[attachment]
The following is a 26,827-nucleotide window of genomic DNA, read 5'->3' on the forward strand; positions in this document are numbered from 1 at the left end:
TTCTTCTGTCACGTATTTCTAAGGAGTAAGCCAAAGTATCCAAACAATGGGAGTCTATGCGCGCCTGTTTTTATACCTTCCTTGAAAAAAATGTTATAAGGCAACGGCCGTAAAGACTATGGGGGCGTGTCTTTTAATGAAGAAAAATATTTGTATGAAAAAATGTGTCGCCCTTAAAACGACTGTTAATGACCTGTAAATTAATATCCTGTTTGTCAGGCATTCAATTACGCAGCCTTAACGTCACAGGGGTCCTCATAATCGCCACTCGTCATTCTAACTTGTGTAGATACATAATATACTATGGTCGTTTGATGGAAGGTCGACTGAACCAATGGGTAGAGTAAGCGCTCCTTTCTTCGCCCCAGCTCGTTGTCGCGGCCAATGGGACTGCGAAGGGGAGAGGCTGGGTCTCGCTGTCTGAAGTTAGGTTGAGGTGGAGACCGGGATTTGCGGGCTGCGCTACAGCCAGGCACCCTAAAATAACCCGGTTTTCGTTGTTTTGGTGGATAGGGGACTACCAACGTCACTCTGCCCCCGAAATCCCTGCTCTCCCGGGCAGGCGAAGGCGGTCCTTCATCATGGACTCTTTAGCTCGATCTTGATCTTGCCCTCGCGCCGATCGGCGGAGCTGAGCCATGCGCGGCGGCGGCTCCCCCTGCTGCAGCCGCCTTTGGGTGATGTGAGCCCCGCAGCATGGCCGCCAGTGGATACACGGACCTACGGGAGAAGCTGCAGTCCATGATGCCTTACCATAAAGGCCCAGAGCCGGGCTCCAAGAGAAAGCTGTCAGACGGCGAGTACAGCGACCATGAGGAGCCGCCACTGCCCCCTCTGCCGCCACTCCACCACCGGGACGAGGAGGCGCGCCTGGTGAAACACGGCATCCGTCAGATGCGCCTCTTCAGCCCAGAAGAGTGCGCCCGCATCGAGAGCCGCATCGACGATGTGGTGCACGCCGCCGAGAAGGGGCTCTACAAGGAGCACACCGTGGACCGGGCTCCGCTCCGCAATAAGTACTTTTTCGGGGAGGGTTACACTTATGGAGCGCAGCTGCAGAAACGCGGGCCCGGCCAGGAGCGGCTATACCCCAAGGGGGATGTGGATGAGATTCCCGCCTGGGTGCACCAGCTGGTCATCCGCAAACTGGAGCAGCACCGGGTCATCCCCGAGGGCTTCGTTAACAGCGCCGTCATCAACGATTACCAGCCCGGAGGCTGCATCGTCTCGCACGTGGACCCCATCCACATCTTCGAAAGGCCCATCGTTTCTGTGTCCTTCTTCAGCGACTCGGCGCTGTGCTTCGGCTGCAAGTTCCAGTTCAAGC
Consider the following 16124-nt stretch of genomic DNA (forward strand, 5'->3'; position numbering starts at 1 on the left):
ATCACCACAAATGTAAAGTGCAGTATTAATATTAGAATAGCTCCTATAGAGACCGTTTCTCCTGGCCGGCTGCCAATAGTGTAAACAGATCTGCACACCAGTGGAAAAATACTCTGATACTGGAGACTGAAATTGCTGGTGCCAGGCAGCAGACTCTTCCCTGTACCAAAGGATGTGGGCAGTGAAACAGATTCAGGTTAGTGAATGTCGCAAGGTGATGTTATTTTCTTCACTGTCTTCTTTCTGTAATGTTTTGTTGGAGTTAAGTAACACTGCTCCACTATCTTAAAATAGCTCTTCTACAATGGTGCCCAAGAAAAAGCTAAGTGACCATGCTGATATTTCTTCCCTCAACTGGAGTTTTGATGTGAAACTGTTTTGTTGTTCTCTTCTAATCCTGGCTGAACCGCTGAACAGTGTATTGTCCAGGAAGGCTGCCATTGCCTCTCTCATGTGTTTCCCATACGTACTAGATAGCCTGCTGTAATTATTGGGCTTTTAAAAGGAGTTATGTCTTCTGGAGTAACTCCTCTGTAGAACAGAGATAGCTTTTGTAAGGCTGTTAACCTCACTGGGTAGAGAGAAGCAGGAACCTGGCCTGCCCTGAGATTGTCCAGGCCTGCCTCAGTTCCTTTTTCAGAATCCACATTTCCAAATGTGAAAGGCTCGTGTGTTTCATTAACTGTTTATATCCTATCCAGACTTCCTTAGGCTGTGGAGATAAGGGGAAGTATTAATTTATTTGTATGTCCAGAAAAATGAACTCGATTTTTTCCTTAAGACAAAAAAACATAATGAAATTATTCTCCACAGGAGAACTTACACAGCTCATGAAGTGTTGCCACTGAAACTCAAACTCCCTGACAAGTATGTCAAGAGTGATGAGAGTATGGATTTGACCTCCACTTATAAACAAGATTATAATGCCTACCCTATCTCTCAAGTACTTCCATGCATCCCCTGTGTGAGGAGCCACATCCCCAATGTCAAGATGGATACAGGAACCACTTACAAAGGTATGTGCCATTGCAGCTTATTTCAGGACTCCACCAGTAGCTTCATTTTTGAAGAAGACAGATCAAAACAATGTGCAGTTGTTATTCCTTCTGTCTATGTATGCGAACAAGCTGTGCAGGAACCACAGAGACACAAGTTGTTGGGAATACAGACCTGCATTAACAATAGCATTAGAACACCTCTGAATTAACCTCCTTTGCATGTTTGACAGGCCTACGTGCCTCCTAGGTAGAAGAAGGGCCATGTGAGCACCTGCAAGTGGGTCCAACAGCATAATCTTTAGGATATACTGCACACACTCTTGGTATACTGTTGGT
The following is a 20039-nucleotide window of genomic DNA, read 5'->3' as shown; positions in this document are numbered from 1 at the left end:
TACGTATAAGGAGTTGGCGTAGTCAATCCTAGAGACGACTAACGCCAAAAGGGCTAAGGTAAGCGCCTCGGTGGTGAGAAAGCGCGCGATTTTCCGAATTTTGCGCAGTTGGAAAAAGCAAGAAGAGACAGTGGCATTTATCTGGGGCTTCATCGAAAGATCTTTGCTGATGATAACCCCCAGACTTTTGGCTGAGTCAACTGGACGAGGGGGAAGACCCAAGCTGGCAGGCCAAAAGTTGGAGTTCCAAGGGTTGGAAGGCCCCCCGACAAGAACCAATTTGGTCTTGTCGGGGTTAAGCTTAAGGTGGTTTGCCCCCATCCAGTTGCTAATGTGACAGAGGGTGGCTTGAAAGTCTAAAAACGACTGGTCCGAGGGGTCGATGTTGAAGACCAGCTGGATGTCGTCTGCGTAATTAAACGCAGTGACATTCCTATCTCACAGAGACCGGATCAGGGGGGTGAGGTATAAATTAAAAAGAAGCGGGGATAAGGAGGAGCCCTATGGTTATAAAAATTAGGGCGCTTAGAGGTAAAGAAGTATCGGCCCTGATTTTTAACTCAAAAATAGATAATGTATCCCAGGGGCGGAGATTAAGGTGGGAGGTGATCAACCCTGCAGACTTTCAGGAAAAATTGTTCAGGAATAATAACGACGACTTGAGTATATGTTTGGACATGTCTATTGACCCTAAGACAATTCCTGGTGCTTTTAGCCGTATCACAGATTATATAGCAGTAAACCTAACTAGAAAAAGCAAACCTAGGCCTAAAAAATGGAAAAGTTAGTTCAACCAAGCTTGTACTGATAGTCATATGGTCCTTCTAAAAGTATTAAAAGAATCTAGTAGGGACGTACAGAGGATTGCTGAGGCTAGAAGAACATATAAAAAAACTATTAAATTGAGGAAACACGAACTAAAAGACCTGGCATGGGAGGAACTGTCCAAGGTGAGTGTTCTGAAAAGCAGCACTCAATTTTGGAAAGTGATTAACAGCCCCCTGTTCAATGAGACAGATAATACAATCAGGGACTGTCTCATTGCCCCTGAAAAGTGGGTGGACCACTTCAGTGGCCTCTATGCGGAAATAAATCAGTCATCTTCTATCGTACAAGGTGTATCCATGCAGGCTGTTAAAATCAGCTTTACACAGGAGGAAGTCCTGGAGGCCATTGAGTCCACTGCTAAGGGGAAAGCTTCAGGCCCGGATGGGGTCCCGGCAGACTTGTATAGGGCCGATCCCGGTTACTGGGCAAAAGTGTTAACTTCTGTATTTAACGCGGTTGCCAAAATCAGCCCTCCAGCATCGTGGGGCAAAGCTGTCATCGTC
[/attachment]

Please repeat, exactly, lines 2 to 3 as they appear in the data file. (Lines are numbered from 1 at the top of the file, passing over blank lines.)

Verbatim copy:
TTCTTCTGTCACGTATTTCTAAGGAGTAAGCCAAAGTATCCAAACAATGGGAGTCTATGCGCGCCTGTTTTTATACCTTCCTTGAAAAAAATGTTATAAGGCAACGGCCGTAAAGACTATGGGGGCGTGTCTTTTAATGAAGAAAAATATTTGTATGAAAAAATGTGTCGCCCTTAAAACGACTGTTAATGACCTGTAAATTAATATCCTGTTTGTCAGGCATTCAATTACGCAGCCTTAACGTCACAGGGGTCCTCATAATCGCCACTCGTCATTCTAACTTGTGTAGATACATAATATACTATGGTCGTTTGATGGAAGGTCGACTGAACCAATGGGTAGAGTAAGCGCTCCTTTCTTCGCCCCAGCTCGTTGTCGCGGCCAATGGGACTGCGAAGGGGAGAGGCTGGGTCTCGCTGTCTGAAGTTAGGTTGAGGTGGAGACCGGGATTTGCGGGCTGCGCTACAGCCAGGCACCCTAAAATAACCCGGTTTTCGTTGTTTTGGTGGATAGGGGACTACCAACGTCACTCTGCCCCCGAAATCCCTGCTCTCCCGGGCAGGCGAAGGCGGTCCTTCATCATGGACTCTTTAGCTCGATCTTGATCTTGCCCTCGCGCCGATCGGCGGAGCTGAGCCATGCGCGGCGGCGGCTCCCCCTGCTGCAGCCGCCTTTGGGTGATGTGAGCCCCGCAGCATGGCCGCCAGTGGATACACGGACCTACGGGAGAAGCTGCAGTCCATGATGCCTTACCATAAAGGCCCAGAGCCGGGCTCCAAGAGAAAGCTGTCAGACGGCGAGTACAGCGACCATGAGGAGCCGCCACTGCCCCCTCTGCCGCCACTCCACCACCGGGACGAGGAGGCGCGCCTGGTGAAACACGGCATCCGTCAGATGCGCCTCTTCAGCCCAGAAGAGTGCGCCCGCATCGAGAGCCGCATCGACGATGTGGTGCACGCCGCCGAGAAGGGGCTCTACAAGGAGCACACCGTGGACCGGGCTCCGCTCCGCAATAAGTACTTTTTCGGGGAGGGTTACACTTATGGAGCGCAGCTGCAGAAACGCGGGCCCGGCCAGGAGCGGCTATACCCCAAGGGGGATGTGGATGAGATTCCCGCCTGGGTGCACCAGCTGGTCATCCGCAAACTGGAGCAGCACCGGGTCATCCCCGAGGGCTTCGTTAACAGCGCCGTCATCAACGATTACCAGCCCGGAGGCTGCATCGTCTCGCACGTGGACCCCATCCACATCTTCGAAAGGCCCATCGTTTCTGTGTCCTTCTTCAGCGACTCGGCGCTGTGCTTCGGCTGCAAGTTCCAGTTCAAGC
Consider the following 16124-nt stretch of genomic DNA (forward strand, 5'->3'; position numbering starts at 1 on the left):